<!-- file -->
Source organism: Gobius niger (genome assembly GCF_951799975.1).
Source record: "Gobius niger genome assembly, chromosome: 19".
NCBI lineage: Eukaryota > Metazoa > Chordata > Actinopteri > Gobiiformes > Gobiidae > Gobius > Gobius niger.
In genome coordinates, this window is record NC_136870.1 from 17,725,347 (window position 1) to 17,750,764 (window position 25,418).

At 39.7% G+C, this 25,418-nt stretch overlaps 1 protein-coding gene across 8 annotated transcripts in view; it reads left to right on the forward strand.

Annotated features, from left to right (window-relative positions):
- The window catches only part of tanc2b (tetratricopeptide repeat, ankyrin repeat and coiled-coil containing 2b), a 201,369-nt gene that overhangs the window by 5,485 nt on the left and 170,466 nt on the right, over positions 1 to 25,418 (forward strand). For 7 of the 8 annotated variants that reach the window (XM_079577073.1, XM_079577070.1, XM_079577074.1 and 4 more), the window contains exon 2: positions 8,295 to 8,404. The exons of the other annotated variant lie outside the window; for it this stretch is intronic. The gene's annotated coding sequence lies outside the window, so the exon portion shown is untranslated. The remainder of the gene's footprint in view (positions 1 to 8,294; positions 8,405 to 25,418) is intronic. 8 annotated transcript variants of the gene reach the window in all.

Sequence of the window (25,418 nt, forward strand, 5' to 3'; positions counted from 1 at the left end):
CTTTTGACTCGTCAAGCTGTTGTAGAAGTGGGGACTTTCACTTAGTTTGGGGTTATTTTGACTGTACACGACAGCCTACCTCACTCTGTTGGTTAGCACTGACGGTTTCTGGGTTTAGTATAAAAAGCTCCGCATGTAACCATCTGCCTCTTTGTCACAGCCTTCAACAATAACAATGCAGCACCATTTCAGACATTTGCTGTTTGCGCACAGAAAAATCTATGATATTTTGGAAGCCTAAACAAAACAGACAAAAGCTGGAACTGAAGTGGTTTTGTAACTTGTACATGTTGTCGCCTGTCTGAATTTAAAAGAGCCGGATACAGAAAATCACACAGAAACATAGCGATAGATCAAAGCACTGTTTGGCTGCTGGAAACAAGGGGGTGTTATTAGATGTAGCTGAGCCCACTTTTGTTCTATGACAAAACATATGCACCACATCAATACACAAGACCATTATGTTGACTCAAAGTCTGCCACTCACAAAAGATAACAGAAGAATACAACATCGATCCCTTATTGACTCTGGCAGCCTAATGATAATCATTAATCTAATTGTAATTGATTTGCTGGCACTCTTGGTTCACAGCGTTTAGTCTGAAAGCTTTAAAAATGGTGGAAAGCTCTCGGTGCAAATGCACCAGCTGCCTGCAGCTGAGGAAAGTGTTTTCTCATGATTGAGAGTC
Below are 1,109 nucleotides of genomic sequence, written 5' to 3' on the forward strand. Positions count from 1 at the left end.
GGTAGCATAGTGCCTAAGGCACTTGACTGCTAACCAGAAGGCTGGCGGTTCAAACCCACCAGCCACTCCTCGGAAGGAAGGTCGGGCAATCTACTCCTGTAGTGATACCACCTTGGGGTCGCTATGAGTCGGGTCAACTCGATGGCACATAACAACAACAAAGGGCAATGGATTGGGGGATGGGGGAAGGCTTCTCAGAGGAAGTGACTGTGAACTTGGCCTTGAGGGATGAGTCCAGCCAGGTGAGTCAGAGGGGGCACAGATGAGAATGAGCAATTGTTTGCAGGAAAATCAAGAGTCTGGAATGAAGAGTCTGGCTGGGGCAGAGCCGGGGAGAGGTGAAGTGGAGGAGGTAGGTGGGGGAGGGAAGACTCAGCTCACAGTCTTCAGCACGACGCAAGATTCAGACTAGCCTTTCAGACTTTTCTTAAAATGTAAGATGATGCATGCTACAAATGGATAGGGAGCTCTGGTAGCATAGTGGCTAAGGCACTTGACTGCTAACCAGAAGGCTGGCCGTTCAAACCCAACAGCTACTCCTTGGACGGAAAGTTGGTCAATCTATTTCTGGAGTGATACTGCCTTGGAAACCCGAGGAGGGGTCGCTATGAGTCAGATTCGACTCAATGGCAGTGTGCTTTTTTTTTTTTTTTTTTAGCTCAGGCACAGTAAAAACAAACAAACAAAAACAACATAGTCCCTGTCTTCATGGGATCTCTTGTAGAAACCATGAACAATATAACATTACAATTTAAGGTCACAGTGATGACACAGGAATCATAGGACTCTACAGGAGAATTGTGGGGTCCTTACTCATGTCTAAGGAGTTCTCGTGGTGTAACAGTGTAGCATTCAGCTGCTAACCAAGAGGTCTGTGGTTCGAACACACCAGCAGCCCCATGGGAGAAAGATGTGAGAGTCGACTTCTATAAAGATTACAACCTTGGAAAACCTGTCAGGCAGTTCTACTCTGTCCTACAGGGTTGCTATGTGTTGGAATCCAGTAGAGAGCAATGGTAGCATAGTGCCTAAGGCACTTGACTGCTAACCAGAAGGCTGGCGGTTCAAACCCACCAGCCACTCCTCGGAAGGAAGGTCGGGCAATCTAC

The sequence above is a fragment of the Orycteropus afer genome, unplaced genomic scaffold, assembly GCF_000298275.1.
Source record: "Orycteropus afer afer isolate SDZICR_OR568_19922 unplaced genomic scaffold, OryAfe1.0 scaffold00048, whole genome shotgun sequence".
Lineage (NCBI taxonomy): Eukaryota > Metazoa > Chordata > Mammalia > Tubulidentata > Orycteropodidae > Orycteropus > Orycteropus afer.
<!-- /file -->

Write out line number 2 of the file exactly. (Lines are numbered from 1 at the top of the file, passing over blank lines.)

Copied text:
Source record: "Gobius niger genome assembly, chromosome: 19".